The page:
This content was published: August 27, 2019. Phone numbers, email addresses, and other information may have changed.
Allison Blizzard connects with world educators via Fulbright program
Photos and Story by Sarah Rose Evans
Last spring, Allison Blizzard, director of the Office of International Student Services, traveled to Russia for a five-city tour that included Moscow and St. Petersburg. She made the trip for more than just the rich history and the famous architecture of these cities; she was seeking connections with educators from across the globe.
Blizzard was one of only five community college administrators in the US to be selected this year for the Fulbright International Education Administrators (IEA) Program, a well-known and highly regarded opportunity for community college leaders to expand their knowledge of, and develop long-lasting collaboration, with their counterparts abroad.
Although there are Fulbright programs located in India, Taiwan, Japan, South Korea, France and Germany, Blizzard applied for the program to Russia because of the many programs PCC has in common with their universities and technical colleges.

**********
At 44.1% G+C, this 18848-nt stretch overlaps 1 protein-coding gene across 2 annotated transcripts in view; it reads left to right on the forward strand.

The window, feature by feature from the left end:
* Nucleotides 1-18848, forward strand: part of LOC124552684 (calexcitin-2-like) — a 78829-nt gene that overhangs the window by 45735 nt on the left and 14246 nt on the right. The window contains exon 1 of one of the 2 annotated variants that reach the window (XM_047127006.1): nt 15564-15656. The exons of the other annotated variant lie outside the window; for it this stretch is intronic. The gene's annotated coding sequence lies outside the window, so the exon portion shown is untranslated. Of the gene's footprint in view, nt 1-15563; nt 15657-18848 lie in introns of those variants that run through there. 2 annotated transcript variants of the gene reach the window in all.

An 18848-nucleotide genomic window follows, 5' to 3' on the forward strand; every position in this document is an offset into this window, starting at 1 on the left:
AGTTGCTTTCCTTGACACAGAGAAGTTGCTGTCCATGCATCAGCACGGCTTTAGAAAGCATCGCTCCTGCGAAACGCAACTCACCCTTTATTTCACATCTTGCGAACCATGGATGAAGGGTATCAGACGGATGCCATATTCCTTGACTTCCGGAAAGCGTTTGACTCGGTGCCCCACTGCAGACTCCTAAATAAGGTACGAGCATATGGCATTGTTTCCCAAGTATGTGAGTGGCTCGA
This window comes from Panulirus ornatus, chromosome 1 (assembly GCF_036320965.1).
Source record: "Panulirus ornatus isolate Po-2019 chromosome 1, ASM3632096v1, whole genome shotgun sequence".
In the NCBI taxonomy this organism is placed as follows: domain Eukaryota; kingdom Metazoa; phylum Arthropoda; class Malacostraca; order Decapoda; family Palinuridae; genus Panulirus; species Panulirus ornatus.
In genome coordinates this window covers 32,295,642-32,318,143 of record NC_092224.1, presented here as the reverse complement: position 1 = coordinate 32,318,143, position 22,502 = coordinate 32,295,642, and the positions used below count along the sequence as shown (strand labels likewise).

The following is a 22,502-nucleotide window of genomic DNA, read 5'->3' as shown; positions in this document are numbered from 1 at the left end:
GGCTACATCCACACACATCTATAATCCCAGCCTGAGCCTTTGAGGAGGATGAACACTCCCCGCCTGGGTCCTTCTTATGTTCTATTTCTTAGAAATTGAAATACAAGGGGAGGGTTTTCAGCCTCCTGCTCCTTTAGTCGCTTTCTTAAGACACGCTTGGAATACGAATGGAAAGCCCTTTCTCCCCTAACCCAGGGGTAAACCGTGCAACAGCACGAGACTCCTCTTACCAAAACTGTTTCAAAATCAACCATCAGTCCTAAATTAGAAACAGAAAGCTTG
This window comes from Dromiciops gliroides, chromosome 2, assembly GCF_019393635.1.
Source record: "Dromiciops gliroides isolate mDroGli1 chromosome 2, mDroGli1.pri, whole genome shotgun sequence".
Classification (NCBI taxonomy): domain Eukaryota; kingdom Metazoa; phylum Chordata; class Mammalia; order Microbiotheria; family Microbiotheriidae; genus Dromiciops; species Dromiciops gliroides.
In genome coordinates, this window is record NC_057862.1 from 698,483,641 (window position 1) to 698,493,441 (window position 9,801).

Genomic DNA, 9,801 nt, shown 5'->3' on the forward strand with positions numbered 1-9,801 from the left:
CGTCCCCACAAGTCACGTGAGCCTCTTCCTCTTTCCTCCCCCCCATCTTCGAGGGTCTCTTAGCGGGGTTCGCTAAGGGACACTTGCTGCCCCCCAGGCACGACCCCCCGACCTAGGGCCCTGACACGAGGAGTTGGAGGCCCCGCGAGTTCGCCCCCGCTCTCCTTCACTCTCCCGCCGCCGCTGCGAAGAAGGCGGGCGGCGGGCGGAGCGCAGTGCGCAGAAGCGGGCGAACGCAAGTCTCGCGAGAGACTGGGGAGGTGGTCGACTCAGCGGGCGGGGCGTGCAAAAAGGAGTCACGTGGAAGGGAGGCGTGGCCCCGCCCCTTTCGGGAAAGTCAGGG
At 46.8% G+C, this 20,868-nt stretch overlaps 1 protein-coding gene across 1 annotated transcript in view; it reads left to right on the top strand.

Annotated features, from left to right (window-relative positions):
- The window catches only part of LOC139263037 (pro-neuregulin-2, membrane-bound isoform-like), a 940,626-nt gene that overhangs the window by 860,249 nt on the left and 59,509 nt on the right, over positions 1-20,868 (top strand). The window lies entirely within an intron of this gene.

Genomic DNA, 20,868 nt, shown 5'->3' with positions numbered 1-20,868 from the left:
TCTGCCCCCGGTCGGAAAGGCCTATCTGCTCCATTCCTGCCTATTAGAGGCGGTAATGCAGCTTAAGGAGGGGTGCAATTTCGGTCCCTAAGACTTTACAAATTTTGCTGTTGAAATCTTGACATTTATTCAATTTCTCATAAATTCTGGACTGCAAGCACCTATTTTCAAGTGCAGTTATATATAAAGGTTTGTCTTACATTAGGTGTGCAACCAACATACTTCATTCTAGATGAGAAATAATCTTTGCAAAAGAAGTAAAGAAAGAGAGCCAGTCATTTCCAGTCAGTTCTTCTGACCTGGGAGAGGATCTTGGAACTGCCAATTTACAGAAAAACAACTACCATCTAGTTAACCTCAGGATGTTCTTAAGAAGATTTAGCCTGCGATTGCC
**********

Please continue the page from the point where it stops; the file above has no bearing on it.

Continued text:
“PCC possesses great potential to make such an endeavor meaningful for students, faculty, and staff,” Blizzard said. “Russia was of exceptional interest. We also have, on average, about five students from Russia attending PCC each year.”
The process was highly competitive, with multiple rounds of selection. Of the five community college staff to be selected this year, Blizzard was the only awardee from the West Coast.
The intensive, two-week program was packed with opportunities to learn about the host country’s education system as well as to establish networks of U.S. and international colleagues.
During the program she met with representatives from the Kochoubey Center in Pushkin, and the American Center, the Education USA Center, the YEAR Program, and the US Embassy in Moscow. She also met with administrators, faculty, and students from eleven institutions of higher education and vocational training, such as the St. Petersburg State University of Architecture and Civil Engineering and the Russian State Hydrometeorological University.
She is excited about using what she learned during the program at the Office of International Student Services (OISS) at PCC, where she leads a team of more than 18 staff members. They work to provide wrap-around services (from recruitment to admission to orientation to advising) for approximately 600 international students from more than 70 countries.
Blizzard also returned with a range of ideas for potential collaboration, such as experiences for PCC faculty in Russia, short-term programs for students, and collaborative online international learning opportunities, which she will be offering workshops on in the coming academic year.
“If any faculty or administrators are interested in these opportunities, please reach out to me,” said Blizzard, who can be reached at firstname.lastname@example.org or (971) 722-7146.